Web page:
According to the present invention therefore there is provided a prosthetic or arthroplastic device comprising an acetabular component adapted to be affixed in a prepared cavity in an adjacent cooperating bone, and a second component operatively engaging a cooperating surface in the acetabular component;

The invention being characterized in that both components are provided with respective engagement surfaces whereby the second component comprises a minimal contact bearing surface which is significantly smaller than that of the corresponding acetabular component, whereby load is normally transferred from the acetabular component to the second component, said minimal bearing surface being in contact with a corresponding bearing surface portion in the acetabular component.

The term "acetabular component" relates in addition to its normal designation of a component for positioning in the iliac bone to components which are positioned in similar fashion in the lower end of the tibia (for the ankle); the lower end of the femur (for the knee); in the scapula (for the shoulder); and at the lower end of the humerus (for the elbow).

The second component therefore may be, in addition to a femoral component, a component especially adapted to be positioned in a cavity in a corresponding bone. Preferably the second component is a femoral component adapted to be positioned in a cooperating cavity in the femur, but plainly the second component may be adapted as suggested above for interengagement with other bone sites.

The small or minimal bearing surface of the second component is preferably a vertex of a cone, but depending on the strength of the material chosen, it may be a small sphere so long as the shaft of the second or femoral component is free to movable arcuately, or at least generally linearly.

In a particularly preferred embodiment, the second component subtends an angle more acute than that of the cavity of the acetabular component, with its bearing extremity being a vertex or a very small sphere.

The femoral vertex should not be too sharp at its point to avoid breakage and is best chamfered or formed as a small sphere to provide a substantial load bearing surface. Because the femoral vertex subtends a smaller angle than the acetabular component, the operative portion of the femoral vertex can freely rotate relative to the acetabular component through a wide arc with load transfer still occurring solely through the femoral vertex.

The acetabular component may be formed with a contact surface with a relatively divergent conal shape which terminates in a circumferential slot or recess adapted to entrap the femoral vertex if it should, in abnormal conditions such as the fall of a patient, become unseated from the corresponding acetabular vertex and slide across the surface of the acetabular cone.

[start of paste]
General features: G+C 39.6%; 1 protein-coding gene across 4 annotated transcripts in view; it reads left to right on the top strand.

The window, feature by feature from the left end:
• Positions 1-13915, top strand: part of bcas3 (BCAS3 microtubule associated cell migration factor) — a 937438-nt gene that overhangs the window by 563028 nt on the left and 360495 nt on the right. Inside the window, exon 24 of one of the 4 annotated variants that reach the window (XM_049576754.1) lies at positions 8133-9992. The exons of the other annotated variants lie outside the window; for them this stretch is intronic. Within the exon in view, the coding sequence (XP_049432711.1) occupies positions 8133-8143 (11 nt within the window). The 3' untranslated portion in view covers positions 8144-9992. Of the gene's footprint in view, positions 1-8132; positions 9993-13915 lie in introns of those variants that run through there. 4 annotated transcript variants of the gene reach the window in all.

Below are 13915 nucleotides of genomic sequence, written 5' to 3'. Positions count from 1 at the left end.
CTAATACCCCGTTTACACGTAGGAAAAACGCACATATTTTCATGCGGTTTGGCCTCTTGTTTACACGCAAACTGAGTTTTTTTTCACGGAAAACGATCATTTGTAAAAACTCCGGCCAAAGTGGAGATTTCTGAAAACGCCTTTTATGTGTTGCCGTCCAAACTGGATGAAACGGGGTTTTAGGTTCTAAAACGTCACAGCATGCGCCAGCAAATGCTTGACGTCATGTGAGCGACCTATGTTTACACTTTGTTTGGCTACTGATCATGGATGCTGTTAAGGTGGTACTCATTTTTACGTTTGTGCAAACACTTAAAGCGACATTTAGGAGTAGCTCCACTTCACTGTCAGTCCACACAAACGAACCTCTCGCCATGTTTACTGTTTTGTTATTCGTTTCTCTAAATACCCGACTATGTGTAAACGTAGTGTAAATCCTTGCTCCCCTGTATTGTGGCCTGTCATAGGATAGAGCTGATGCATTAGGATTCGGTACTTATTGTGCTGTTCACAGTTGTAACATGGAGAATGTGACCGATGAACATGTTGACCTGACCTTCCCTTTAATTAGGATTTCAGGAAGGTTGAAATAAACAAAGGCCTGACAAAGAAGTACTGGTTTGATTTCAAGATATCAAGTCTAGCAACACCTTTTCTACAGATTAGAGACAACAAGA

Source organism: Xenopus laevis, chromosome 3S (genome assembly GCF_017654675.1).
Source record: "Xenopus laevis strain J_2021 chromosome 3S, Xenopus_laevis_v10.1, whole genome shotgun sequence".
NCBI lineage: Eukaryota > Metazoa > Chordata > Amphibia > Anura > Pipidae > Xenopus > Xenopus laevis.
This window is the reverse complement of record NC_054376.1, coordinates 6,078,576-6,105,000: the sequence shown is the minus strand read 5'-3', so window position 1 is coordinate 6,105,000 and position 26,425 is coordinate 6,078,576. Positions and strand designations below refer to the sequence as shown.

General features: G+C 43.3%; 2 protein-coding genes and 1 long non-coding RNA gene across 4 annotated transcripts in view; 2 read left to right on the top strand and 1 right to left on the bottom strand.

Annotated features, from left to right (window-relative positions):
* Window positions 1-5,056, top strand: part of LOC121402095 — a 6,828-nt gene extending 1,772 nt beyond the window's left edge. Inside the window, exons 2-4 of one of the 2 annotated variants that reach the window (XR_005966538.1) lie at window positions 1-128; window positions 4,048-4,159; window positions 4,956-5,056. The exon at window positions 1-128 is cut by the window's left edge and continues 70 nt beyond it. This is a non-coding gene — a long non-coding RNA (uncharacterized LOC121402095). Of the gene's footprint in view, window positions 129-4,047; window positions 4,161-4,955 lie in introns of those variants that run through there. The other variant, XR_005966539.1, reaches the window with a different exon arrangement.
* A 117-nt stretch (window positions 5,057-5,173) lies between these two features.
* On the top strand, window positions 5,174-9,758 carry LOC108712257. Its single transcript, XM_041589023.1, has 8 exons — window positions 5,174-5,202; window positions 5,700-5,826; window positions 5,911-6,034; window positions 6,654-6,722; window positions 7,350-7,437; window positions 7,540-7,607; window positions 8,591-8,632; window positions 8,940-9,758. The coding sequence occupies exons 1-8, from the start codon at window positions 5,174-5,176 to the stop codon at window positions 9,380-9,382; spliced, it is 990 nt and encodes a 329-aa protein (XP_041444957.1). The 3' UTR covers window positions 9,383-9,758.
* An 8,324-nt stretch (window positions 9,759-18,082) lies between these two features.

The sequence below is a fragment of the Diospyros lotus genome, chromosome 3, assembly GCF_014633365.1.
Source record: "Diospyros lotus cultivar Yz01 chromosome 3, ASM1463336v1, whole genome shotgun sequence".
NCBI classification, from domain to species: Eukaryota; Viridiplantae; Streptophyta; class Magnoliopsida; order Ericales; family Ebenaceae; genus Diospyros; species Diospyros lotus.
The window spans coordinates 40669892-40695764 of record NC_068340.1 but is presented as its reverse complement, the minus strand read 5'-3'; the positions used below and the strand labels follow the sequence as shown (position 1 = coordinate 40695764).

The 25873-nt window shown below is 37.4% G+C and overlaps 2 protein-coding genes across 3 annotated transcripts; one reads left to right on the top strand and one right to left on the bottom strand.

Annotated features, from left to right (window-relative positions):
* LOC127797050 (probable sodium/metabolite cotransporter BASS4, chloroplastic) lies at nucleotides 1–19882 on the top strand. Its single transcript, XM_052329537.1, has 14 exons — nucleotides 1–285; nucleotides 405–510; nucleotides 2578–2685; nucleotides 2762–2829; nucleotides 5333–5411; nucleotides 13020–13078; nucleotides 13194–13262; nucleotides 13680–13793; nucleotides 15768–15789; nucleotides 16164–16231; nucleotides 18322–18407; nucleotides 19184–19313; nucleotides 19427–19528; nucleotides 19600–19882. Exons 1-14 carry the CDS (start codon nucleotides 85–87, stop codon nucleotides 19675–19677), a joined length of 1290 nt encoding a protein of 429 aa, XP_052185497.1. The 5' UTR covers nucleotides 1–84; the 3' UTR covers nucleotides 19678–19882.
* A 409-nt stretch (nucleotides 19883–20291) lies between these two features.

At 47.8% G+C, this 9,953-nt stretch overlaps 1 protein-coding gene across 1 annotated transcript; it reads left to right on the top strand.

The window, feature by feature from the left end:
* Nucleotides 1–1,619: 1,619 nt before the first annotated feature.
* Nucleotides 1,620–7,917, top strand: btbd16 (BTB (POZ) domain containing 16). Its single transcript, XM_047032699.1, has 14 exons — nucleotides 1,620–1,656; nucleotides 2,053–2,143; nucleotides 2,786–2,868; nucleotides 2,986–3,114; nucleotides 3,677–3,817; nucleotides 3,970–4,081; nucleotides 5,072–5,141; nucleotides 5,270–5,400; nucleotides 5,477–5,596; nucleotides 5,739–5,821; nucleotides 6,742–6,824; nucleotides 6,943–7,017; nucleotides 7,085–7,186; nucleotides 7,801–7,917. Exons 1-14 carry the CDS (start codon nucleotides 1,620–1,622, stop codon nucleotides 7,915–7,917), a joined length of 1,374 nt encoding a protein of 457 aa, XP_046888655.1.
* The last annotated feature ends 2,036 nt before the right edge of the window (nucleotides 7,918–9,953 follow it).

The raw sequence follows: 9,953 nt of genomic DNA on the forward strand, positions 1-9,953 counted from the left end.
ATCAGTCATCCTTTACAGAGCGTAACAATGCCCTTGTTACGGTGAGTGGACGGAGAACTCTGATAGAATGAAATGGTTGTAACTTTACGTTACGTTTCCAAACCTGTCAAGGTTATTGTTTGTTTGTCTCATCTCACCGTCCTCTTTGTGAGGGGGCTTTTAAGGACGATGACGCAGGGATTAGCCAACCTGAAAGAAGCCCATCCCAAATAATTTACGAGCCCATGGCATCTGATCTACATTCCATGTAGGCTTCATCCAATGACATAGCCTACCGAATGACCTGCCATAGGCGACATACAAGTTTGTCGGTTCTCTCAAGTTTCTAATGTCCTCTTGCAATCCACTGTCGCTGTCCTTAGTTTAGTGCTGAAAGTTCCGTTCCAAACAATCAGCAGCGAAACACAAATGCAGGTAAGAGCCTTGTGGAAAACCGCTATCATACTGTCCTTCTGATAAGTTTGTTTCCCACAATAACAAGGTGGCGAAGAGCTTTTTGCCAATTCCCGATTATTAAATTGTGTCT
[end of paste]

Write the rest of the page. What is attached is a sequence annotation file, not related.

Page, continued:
It will be appreciated that in use, the femoral and acetabular components are held in tension by musculature and that in normal conditions, the femoral vertex will not separate from the acetabular vertex by a significant amount even when load is removed from the acetabular component as when for example, the patient transfers his weight to the other leg.

The above arrangement prevents insofar as is possible the femoral vertex escaping from the acetabular component during falls etc. This arrangement may be replaced or supplemented by providing that the femoral component is formed with a cone portion terminating remote from the vertex in a flanged portion.

In a particular embodiment, the circumference of the acetabular component is provided with a dentate or saw toothed circumferential edge for cooperation with a second component comprising elements of a cooperating configuration for interengagement therewith. This prevents undesired disengagement of the second component with the acetabular component.

Preferably the distance between the femoral vertex and the flanged portion is slightly greater than the distance between the internal acetabular vertex and the circumferential rim of the acetabular cavity. This provides a normal limit to arcuate movement of the second component relative to the acetabular bone in use but will permit exceptional permissive flexion of the joint if necessary.

If in exceptional circumstances, the femoral flange and the outer circumference of the acetabular component come out of interengagement, because the two components are held by musculature in tension, the femoral vertex will locate in the opposite portion of the circumferential recess so that the femur and the acetabular cavity may be readily restored to their correct inter relation once again.